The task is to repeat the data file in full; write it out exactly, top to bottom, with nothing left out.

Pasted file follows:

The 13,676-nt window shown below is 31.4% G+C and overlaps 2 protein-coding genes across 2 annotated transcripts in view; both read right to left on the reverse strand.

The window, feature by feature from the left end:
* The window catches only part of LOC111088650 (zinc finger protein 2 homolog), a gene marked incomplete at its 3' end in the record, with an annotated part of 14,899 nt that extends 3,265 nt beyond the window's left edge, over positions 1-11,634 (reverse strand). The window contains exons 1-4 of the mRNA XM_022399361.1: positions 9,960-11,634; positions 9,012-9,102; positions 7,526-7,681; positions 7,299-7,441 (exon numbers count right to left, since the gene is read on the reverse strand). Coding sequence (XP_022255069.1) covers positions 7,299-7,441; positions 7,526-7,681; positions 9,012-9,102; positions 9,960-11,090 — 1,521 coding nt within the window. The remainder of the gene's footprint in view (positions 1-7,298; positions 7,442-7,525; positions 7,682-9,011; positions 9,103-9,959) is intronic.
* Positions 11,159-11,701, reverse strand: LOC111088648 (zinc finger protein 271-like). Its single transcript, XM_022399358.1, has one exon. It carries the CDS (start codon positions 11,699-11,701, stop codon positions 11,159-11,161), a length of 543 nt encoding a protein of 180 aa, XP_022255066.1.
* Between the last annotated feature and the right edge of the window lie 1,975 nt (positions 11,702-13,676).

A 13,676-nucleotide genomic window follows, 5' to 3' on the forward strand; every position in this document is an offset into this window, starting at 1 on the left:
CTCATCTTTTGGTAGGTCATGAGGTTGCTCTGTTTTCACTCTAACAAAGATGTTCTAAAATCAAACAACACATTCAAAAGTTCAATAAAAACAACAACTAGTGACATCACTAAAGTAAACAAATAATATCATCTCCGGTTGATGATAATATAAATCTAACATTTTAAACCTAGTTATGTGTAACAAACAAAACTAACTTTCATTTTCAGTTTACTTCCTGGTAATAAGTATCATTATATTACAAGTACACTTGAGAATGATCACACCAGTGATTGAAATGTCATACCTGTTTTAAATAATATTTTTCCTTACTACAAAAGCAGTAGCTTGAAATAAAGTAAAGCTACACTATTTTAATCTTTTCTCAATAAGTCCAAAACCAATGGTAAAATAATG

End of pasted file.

The 13,676-nt window shown below is 31.4% G+C and overlaps 2 protein-coding genes across 2 annotated transcripts in view; both read right to left on the reverse strand.

The window, feature by feature from the left end:
* The window catches only part of LOC111088650 (zinc finger protein 2 homolog), a gene marked incomplete at its 3' end in the record, with an annotated part of 14,899 nt that extends 3,265 nt beyond the window's left edge, over positions 1-11,634 (reverse strand). The window contains exons 1-4 of the mRNA XM_022399361.1: positions 9,960-11,634; positions 9,012-9,102; positions 7,526-7,681; positions 7,299-7,441 (exon numbers count right to left, since the gene is read on the reverse strand). Coding sequence (XP_022255069.1) covers positions 7,299-7,441; positions 7,526-7,681; positions 9,012-9,102; positions 9,960-11,090 — 1,521 coding nt within the window. The remainder of the gene's footprint in view (positions 1-7,298; positions 7,442-7,525; positions 7,682-9,011; positions 9,103-9,959) is intronic.
* Positions 11,159-11,701, reverse strand: LOC111088648 (zinc finger protein 271-like). Its single transcript, XM_022399358.1, has one exon. It carries the CDS (start codon positions 11,699-11,701, stop codon positions 11,159-11,161), a length of 543 nt encoding a protein of 180 aa, XP_022255066.1.
* Between the last annotated feature and the right edge of the window lie 1,975 nt (positions 11,702-13,676).

A 13,676-nucleotide genomic window follows, 5' to 3' on the forward strand; every position in this document is an offset into this window, starting at 1 on the left:
CTCATCTTTTGGTAGGTCATGAGGTTGCTCTGTTTTCACTCTAACAAAGATGTTCTAAAATCAAACAACACATTCAAAAGTTCAATAAAAACAACAACTAGTGACATCACTAAAGTAAACAAATAATATCATCTCCGGTTGATGATAATATAAATCTAACATTTTAAACCTAGTTATGTGTAACAAACAAAACTAACTTTCATTTTCAGTTTACTTCCTGGTAATAAGTATCATTATATTACAAGTACACTTGAGAATGATCACACCAGTGATTGAAATGTCATACCTGTTTTAAATAATATTTTTCCTTACTACAAAAGCAGTAGCTTGAAATAAAGTAAAGCTACACTATTTTAATCTTTTCTCAATAAGTCCAAAACCAATGGTAAAATAATG